With the help of a National Science Foundation (NSF) grant, three Tennessee universities are teaming up to advance collaborative computing research in Middle Tennessee.
Using the $183,334 grant, researchers from the University of Tennessee at Chattanooga, Middle Tennessee State University (MTSU) and Tennessee Technological University (TTU) are joining forces to create the Middle Tennessee Cyberinfrastructure Alignment Consortium.
Using each university’s unique expertise in computer and cyber systems, the consortium will combine those strengths in joint projects. By taking advantage of MTSU’s strong agricultural-leaning research, for example, and UTC’s strengths in computational science, the groups can learn from each other and increase their abilities, explained Anthony Skjellum, director of the SimCenter at UTC.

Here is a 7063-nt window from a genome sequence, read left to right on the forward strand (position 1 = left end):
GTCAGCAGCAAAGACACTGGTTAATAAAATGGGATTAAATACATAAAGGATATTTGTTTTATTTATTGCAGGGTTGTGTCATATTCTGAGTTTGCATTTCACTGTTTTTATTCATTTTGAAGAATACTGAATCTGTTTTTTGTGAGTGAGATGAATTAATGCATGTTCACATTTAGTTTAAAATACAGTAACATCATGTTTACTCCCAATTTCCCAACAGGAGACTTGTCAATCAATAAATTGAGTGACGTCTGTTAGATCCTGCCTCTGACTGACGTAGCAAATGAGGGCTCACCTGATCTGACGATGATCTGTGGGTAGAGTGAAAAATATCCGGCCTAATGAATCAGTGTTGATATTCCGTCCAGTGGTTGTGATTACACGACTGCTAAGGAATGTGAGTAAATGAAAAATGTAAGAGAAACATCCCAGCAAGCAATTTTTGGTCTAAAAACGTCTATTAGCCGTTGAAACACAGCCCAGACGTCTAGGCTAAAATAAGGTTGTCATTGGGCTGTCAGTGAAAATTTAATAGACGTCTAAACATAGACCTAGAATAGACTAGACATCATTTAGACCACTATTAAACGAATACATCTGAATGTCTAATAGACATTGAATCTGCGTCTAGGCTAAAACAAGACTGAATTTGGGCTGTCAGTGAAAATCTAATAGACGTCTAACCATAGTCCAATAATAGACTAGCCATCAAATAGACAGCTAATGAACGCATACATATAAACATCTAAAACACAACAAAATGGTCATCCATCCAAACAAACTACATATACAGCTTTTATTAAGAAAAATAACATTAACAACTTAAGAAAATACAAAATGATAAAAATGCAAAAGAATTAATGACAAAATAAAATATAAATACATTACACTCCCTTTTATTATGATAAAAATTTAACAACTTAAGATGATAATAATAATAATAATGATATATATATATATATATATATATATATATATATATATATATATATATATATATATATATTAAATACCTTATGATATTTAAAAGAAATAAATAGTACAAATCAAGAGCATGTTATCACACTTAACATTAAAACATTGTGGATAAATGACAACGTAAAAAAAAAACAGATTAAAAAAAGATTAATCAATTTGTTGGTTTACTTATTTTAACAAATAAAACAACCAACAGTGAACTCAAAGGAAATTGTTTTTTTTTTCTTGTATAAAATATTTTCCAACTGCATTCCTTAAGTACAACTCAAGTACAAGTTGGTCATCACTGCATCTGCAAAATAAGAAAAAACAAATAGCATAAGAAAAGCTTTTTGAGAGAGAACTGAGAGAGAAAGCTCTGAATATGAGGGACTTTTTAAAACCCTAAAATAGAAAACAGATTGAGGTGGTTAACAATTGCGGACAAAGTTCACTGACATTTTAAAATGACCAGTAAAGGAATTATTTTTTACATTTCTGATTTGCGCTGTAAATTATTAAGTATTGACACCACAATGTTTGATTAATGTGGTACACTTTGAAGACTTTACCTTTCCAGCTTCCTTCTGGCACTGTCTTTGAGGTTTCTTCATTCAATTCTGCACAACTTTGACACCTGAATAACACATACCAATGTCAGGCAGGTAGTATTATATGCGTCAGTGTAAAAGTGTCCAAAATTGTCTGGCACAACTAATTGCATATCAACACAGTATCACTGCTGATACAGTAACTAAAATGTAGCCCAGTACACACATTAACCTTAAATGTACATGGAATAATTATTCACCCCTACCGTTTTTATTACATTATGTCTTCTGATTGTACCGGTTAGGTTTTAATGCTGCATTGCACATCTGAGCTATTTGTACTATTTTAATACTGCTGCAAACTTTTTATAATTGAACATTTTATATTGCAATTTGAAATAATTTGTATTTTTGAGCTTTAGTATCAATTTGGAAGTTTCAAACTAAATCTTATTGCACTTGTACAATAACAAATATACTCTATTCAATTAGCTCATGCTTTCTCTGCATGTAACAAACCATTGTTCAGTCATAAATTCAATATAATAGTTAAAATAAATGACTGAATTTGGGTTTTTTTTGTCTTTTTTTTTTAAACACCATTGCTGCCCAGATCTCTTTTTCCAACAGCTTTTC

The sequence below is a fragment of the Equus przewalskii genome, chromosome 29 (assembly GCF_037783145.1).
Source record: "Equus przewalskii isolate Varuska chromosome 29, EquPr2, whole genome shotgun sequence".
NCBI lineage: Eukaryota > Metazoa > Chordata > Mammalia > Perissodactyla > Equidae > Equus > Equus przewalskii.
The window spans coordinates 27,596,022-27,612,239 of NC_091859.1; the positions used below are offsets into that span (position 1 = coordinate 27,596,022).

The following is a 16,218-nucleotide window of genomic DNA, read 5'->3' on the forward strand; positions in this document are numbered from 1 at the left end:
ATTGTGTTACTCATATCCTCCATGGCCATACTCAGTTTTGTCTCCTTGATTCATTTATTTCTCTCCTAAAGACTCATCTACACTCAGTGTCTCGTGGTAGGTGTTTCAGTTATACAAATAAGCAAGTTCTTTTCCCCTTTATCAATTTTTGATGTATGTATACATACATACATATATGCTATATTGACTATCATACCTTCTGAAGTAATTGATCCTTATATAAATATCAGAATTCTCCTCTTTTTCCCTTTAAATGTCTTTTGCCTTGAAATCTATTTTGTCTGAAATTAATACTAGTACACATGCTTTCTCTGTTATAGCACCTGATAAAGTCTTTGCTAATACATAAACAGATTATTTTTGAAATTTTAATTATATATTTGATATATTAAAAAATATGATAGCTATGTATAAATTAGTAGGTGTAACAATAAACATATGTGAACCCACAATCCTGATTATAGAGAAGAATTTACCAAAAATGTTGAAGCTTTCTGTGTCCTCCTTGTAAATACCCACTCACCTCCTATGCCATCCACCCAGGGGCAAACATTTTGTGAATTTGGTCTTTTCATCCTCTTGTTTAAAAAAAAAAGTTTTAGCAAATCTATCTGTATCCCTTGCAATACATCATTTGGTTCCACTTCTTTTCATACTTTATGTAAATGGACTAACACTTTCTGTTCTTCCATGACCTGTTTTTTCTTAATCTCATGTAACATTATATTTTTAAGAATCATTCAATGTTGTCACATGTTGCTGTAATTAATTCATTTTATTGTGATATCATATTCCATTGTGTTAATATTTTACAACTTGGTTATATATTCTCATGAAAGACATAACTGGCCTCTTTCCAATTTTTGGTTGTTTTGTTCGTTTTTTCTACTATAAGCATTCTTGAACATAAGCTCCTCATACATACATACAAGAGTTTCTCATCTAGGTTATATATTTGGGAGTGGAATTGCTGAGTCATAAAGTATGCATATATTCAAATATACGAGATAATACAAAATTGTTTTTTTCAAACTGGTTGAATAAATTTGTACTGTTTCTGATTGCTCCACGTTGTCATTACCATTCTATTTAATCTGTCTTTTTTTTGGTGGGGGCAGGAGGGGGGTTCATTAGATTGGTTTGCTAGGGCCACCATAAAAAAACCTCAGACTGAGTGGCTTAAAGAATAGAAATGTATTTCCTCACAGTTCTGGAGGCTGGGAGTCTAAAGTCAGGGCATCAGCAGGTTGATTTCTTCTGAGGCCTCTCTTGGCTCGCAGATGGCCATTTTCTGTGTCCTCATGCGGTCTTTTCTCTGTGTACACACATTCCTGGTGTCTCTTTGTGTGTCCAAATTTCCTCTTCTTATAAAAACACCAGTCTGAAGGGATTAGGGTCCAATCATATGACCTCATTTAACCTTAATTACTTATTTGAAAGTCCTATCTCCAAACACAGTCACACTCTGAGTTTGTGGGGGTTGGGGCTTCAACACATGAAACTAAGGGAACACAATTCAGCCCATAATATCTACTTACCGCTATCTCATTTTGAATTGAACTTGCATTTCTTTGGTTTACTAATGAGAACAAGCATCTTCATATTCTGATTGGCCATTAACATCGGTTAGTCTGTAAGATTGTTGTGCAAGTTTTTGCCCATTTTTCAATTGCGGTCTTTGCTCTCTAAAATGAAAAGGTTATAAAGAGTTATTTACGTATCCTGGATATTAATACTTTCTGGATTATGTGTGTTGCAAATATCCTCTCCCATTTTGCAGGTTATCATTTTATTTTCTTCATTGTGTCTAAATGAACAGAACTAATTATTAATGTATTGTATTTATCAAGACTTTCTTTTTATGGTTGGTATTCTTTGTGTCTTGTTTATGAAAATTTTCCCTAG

“Our goal is nothing less than a future high-performance network that leverages and connects people, computing, big data and opportunities for collaboration and workforce development in Middle Tennessee,” he said.
Skjellum added that pooling information, cyber resources and expertise among collaborative groups will enhance personnel at each campus. The consortium also plans to improve regional workforce development and implement a regional plan for recruitment, engagement and retention of students from underrepresented groups such as minorities and women.
“We see as a hallmark our ability to grow the diversity and inclusiveness in computing—broadening participation of women and underrepresented groups,” Skjellum said.